Jonathan Snowden over at Five Ounces has written a new article titled “Worrying About Dollars Makes No Sense.” The gist of the piece is basically that all this talk from the MMA blogosphere (or MMA journalists, if you feel like sounding important) about Affliction’s profitability and finances heading into “Day of Reckoning” is entirely pointless. Not only is it pointless, but he claims it’s not the job of fans or those covering the sport to talk of such things as money. Yeah, the long term viability of a major company trying desperately to break into a market long dominated by Zuffa is an irrelevant topic. That was sarcasm, in case you have an extra chromosome.
It’s not my job as a fan (or as a journalist) to make these shows profitable. That’s the promoter’s job. It is the job of the journalists to cover it, not promote the show for the “good of the sport.” And if you look back at the history of combat sports, much stranger ducks than Tom Atencio and Affliction have dropped millions of dollars to put on vanity shows for a number of reasons. In 1974, Mobuto Sese Seko paid Don King millions to bring Muhammad Ali and George Foreman to Zaire for the now famous “Rumble in the Jungle.” How was he going to make a profit herding his people into the Mai 20 Stadium to watch the fight for free? How will a bad turnout affect Seko’s future shows? Who cares? Who remembers?
I don’t even know where to start. Of course it’s the promoter’s job to make it profitable; they’re running the show and we’re not. At the same time, when covering a sporting event, you cover every aspect of it. This is the very idea that ushered in the modern era of sports popularity in this country. The reason ESPN has become a staple in the sports industry is because the journalists over there cover every aspect of the industry, from the player’s contracts to the lives of the different personalities involved and, of course, the action on the field or in the ring. And as a fan who would like to see some decent alternative to the Zuffa machine every now and then, that makes me a stakeholder in the Affliction brand — meaning I have every right to be curious about whether the promotion is going to last.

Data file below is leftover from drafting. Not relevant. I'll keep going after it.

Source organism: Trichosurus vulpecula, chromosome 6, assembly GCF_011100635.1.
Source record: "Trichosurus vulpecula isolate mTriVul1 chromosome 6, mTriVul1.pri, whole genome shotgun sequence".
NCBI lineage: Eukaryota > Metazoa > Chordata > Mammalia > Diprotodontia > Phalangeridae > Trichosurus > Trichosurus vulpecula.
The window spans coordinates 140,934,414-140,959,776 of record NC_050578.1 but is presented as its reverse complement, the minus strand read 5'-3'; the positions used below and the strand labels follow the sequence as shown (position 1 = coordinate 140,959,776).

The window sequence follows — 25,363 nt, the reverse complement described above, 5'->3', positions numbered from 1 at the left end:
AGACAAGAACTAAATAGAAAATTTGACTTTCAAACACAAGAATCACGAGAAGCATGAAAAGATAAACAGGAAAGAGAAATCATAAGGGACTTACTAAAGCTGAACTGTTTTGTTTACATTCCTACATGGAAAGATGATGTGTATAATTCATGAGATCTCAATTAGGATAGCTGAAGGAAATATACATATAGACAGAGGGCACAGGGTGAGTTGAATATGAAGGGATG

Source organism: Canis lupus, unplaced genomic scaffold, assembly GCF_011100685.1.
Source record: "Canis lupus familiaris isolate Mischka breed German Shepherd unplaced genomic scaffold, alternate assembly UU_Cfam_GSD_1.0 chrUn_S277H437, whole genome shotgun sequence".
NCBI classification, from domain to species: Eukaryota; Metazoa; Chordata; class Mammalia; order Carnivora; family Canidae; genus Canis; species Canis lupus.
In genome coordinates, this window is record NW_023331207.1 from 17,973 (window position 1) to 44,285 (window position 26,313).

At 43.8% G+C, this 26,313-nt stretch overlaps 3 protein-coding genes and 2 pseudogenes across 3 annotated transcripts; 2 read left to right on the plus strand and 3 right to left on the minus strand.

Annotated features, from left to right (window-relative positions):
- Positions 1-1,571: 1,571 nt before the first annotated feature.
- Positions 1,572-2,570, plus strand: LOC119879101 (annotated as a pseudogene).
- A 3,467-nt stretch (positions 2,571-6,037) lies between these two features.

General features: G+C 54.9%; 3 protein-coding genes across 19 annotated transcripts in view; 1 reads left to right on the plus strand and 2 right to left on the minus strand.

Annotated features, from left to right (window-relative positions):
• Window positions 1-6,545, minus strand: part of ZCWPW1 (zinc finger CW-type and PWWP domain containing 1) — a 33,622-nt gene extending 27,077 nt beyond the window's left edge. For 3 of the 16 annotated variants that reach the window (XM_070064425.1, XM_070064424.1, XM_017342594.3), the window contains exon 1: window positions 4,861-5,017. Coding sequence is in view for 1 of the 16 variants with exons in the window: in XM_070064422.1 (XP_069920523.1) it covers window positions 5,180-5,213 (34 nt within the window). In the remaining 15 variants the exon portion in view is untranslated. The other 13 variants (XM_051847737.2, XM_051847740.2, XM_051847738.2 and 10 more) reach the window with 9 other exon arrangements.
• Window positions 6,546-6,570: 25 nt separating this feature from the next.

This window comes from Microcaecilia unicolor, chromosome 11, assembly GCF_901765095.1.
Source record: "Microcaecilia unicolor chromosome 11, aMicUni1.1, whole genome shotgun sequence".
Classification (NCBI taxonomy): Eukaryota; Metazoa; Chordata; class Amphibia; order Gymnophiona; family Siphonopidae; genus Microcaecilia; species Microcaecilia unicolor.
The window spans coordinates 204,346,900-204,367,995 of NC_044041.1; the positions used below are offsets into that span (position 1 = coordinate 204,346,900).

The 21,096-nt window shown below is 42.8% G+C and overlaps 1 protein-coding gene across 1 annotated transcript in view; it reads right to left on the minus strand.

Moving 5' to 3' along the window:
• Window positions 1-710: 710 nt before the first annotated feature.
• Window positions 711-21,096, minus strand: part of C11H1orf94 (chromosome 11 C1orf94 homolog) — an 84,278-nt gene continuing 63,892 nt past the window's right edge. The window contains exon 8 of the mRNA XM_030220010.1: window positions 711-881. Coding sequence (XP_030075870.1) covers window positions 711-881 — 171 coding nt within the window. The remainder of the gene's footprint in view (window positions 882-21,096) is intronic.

Next, the metaphor is atrocious. First of all, he had to go back 35 years to find an example. Needless to say, the sports industry (and the combat sports industry specifically) has changed drastically over three and a half decades. Second, a one off event put on by a dictator in Zaire is just that — a one off event. Affliction is attempting to build a brand, not just put on a one off show.
Ali and Foreman were so huge that promotions or leagues didn’t matter — the names of those two men was more than enough to create a giant spectacle. Very few men in the MMA world are able to attract the type of attention that Ali and Foreman were able to do — and especially not Fedor and Arlovski (At this point, at least. This sport is still in it’s infant stages compared to where boxing was in 1974).
And let’s not forget one major point that needs to be made: hating on morons is the most fun you can have with a keyboard. Atencio and company have been coming out for months talking about their long term success in this industry. Then, you go and look at their fighter payroll and those comments become funnier than watching War Machine try to figure out the directions on a Hungry Man TV dinner.